Wednesday, November 20, 2019

Douglas Messerli | "The Wiz and the Tin Man" (on my relationship with André De Shields)

the wiz and the tin man
by Douglas Messerli

I was a bit startled the other day when Howard, after reading the cover article about actor, dancer, choreographer, and singer André De Shields, born in 1946, in his On Wisconsin magazine, asked me: didn’t we know this sartorial handsome man back in Madison?

      The article recounted his career and his recent performance in Hadestown on Broadway for which he won a Tony Award for singing and acting. And, his career, a long one, including performances on Broadway in Warp!, Ain't Misbehavin', Play On!, The Full Monty, Impressionism, and the title role in The Wiz was detailed in the article.

   The piece also detailed his amazing performances in small university productions at Bascom Hall at the University of Wisconsin with the Screw Theater company of Titus Andronicus and De Shields playing Martha in a gender-switched production, refused by Edward Albee’s representatives, of Who’s Afraid of Virginia Woolf? I read about that production when I was a student, studying in Bascom Hall, a scandale of the day, but unfortunately never attended it. Well, it began late at late night and lasted into the early hours of morning. I have always been an early to-rise-person, which I am still today. But how I wish I could move back in time and see all the events I missed, including that company’s even more scandalous production, in which he played Tiger Lily, in Peter Pan, with the cast mostly in the nude.

     De Shields argues that his friend Gordon

       “used the fantasy tale to depict the loss of political 
       innocence in the wake of the violent crackdown on 
       the Vietnam War protesters during the 1968 Democratic 
       Convention and the of the assassination of Martin 
       Luther King, Jr. Members of the Black Panther party 
       were stand-ins for Neverland’s indigenous people, 
       Captain Hook was the mayor of Chicago, and Peter 
       and the Lost Boys were hippies. The play was to 
       feature a dance by seven nude young women but 
       ended up with just two of them plus De Shields, 
       who stepped in when others dropped 
       out for fear of consequences.”

      In those early 1960s days people, particularly academics, were utterly terrified by the human body. I recall now how a photographic show of few male nudes at another University of Wisconsin campus, in Milwaukee, caused a complete rumpus, with many administrators demanding its closure. I did visit that show in a university hall and was amazed by its rather modest presentation of the male body. The fuss was truly about nothing I realized even in my youth. Why were these stuffy old men so terrified by it? Envy? Desire? Fear of their own inadequacy? Or just fear of the loss of their own youths? In any event, the company in which De Shields performed was basically banned.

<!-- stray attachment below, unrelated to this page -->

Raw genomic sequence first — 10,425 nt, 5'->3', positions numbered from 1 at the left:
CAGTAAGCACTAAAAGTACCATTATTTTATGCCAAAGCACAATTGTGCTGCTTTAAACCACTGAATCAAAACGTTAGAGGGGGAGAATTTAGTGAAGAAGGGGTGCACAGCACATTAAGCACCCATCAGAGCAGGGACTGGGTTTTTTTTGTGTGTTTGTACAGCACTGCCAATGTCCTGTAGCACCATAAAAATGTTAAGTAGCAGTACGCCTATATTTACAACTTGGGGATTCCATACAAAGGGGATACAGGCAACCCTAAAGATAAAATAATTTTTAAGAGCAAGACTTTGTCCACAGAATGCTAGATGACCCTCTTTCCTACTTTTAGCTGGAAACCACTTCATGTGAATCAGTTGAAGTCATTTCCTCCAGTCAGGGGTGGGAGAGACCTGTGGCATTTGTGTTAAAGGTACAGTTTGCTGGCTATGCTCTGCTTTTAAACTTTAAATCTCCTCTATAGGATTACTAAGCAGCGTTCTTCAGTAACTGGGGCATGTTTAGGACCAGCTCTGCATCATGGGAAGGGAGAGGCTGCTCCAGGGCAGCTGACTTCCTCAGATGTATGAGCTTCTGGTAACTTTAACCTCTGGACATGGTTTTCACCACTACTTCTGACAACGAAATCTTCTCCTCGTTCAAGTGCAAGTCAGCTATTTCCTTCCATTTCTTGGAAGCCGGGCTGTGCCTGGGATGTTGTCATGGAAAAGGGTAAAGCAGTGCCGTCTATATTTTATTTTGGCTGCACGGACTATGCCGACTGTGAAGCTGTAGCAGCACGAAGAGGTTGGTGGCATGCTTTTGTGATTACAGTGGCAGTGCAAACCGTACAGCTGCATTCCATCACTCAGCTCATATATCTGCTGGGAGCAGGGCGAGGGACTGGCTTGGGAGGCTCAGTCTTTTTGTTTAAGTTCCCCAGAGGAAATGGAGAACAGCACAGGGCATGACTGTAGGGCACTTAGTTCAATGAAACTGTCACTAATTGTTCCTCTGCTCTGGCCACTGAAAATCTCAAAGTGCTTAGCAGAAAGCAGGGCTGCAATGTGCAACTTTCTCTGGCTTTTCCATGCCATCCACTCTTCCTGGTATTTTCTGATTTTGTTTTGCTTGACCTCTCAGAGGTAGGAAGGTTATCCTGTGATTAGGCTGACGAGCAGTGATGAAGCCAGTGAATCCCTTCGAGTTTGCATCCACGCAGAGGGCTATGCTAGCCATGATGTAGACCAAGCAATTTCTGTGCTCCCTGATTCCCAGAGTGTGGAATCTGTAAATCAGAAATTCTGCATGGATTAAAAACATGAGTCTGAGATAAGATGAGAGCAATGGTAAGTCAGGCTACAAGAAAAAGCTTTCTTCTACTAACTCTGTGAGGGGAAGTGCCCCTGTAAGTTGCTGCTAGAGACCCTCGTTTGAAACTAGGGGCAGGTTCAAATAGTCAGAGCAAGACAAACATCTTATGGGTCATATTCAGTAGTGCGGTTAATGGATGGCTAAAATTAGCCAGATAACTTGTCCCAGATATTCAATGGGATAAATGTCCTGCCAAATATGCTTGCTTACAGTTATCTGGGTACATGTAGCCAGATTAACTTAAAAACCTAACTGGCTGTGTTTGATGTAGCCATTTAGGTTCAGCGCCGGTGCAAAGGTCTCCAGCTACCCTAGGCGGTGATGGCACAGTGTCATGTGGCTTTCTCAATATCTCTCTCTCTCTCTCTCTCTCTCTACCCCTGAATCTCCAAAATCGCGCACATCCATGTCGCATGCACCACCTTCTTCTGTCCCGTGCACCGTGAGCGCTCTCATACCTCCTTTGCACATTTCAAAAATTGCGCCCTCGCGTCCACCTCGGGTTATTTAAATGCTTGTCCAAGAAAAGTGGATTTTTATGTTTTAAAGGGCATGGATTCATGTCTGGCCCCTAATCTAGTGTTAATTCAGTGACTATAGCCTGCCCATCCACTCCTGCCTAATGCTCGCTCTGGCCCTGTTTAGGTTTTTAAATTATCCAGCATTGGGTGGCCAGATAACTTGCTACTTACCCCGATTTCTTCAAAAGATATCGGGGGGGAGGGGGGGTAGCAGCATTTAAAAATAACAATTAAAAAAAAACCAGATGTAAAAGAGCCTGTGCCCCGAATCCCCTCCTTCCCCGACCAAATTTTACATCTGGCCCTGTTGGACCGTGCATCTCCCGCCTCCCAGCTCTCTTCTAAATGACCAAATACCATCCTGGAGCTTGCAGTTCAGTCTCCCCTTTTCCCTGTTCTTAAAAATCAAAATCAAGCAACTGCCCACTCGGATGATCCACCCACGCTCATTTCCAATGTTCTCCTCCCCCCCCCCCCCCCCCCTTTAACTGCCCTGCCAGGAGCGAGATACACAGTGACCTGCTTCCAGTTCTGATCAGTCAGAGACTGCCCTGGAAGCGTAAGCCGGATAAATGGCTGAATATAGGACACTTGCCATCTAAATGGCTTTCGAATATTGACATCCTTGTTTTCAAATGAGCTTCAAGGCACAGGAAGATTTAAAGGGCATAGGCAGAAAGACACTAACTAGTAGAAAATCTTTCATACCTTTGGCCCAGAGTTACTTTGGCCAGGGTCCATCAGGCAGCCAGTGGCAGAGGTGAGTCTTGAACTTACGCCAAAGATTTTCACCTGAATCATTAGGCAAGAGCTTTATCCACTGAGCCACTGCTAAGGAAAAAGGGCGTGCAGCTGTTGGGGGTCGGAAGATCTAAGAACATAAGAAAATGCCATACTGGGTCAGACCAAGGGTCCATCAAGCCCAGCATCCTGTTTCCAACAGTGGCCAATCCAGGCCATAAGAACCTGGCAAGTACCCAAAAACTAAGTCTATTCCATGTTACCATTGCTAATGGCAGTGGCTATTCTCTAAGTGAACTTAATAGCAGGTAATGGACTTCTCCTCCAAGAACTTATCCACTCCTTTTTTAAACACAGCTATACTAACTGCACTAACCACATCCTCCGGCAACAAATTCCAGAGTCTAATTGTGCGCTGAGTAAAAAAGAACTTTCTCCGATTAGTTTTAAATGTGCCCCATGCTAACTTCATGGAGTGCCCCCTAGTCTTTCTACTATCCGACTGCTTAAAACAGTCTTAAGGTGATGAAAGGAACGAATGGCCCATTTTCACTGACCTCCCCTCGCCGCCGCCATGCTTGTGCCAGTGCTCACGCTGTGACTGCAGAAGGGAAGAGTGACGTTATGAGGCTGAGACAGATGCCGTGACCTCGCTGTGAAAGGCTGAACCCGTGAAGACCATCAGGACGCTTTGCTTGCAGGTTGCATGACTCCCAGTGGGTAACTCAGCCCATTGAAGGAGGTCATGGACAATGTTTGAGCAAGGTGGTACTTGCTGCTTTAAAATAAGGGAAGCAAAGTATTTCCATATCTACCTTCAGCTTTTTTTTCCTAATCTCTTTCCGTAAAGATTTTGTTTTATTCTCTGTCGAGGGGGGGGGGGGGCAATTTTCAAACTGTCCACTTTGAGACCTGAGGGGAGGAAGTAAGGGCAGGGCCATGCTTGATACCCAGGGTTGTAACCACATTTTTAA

De Shields, so his friends declare in this article, were literally transformed by De Shield’s personality:

             De Shields captivated people with his personality, 
             says Viki Stewart, cofounder of Madison Civic 
             Repertory. She recalls the green nail polish he wore 
             when they met and the scene at the cast party for 
             The Fantastickswhere he was surrounded by young 
             men and women, ‘all on the floor listening to his 
             every word.’
     I never experienced that alas. At least not with De Shields.

     Howard asked me, didn’t we know him?

    Yes, I admitted, I met him in that small Madison gay bar off the square in which existed the State of Wisconsin’s State Offices (it is the Capitol of Wisconsin), and was enchanted just by his appearance, and that night went to bed with him. So many years later, I can’t remember whether we had good sex or not, but I recall that night yet today. He was a beautiful young gay man on his way to fame, and I knew it even then.

Los Angeles, November 20, 2019
Reprinted from USTheater, Opera, and Performance.

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